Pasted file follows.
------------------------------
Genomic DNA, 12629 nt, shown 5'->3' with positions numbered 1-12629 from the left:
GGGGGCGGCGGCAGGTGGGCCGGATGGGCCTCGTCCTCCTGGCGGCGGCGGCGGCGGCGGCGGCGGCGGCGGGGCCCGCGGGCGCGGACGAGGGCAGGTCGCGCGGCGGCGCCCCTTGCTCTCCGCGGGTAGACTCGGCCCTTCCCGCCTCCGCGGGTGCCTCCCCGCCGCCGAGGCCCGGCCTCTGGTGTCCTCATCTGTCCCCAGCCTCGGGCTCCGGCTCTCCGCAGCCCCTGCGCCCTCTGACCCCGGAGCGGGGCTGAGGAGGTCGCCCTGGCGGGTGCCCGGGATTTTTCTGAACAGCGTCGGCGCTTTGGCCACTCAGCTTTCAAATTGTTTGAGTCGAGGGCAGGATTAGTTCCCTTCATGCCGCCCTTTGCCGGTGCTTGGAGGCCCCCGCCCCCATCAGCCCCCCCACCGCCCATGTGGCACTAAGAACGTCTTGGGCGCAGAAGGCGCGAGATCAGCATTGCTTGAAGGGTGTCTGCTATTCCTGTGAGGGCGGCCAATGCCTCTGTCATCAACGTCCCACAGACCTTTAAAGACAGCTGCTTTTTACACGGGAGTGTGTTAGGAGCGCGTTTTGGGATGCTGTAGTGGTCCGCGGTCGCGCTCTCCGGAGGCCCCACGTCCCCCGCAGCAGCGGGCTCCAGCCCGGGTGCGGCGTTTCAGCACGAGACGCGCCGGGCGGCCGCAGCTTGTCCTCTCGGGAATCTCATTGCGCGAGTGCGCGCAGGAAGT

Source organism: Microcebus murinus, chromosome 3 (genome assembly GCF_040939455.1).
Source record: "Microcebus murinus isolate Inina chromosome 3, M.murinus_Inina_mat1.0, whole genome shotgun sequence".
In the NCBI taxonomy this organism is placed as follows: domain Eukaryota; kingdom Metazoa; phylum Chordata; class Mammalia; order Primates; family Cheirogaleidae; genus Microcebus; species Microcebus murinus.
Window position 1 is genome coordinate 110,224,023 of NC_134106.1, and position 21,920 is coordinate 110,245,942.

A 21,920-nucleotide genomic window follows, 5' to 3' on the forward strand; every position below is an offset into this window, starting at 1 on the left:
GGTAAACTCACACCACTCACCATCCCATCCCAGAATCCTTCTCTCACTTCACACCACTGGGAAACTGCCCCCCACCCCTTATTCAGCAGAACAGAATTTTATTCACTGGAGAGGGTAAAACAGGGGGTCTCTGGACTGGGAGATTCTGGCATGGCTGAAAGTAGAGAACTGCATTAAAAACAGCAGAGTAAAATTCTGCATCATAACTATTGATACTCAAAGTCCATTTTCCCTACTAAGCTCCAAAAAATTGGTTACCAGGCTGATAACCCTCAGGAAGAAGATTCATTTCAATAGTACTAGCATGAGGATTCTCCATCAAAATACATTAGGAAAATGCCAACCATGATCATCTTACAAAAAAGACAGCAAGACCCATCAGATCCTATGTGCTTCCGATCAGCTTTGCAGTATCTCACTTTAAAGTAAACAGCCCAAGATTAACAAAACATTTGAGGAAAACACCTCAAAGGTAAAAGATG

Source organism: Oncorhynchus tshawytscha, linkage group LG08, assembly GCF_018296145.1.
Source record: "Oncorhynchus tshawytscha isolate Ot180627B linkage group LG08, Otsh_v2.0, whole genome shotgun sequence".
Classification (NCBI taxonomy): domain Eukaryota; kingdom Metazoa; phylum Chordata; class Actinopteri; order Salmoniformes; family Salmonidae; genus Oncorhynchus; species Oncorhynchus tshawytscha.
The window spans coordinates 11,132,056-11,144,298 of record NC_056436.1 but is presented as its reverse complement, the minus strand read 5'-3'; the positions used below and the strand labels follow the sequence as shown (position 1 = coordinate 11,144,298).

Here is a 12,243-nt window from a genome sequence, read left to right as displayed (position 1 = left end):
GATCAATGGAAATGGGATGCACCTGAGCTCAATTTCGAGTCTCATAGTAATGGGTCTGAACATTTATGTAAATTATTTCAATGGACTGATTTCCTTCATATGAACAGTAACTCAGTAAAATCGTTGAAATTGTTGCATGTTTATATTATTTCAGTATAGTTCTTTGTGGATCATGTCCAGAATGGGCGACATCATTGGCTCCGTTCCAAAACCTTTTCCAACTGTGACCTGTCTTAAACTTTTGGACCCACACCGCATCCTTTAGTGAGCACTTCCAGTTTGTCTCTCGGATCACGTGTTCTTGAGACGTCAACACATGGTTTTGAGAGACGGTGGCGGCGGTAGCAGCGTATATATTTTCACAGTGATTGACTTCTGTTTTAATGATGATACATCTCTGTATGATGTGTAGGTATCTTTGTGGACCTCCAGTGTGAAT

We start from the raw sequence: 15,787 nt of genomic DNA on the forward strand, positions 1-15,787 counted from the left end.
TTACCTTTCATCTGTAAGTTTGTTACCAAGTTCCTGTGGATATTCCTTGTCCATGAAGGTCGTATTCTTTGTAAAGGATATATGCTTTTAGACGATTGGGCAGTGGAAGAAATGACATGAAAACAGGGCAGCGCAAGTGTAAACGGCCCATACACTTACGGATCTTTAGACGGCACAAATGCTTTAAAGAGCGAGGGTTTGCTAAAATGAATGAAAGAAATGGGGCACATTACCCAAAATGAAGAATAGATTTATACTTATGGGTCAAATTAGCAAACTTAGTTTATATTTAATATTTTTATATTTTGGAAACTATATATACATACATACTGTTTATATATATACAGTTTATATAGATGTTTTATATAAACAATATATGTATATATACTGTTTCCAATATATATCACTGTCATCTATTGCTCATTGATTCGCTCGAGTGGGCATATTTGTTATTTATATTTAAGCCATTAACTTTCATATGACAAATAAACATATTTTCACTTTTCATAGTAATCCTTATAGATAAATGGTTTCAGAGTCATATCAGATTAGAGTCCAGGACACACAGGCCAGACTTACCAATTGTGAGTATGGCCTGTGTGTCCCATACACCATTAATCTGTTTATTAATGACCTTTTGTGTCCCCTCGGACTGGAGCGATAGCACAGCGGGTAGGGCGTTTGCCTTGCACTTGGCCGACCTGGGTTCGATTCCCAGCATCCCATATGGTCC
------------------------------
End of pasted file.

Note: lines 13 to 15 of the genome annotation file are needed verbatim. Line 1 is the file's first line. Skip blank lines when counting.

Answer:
Here is a 12,243-nt window from a genome sequence, read left to right as displayed (position 1 = left end):
GATCAATGGAAATGGGATGCACCTGAGCTCAATTTCGAGTCTCATAGTAATGGGTCTGAACATTTATGTAAATTATTTCAATGGACTGATTTCCTTCATATGAACAGTAACTCAGTAAAATCGTTGAAATTGTTGCATGTTTATATTATTTCAGTATAGTTCTTTGTGGATCATGTCCAGAATGGGCGACATCATTGGCTCCGTTCCAAAACCTTTTCCAACTGTGACCTGTCTTAAACTTTTGGACCCACACCGCATCCTTTAGTGAGCACTTCCAGTTTGTCTCTCGGATCACGTGTTCTTGAGACGTCAACACATGGTTTTGAGAGACGGTGGCGGCGGTAGCAGCGTATATATTTTCACAGTGATTGACTTCTGTTTTAATGATGATACATCTCTGTATGATGTGTAGGTATCTTTGTGGACCTCCAGTGTGAAT

We start from the raw sequence: 15,787 nt of genomic DNA on the forward strand, positions 1-15,787 counted from the left end.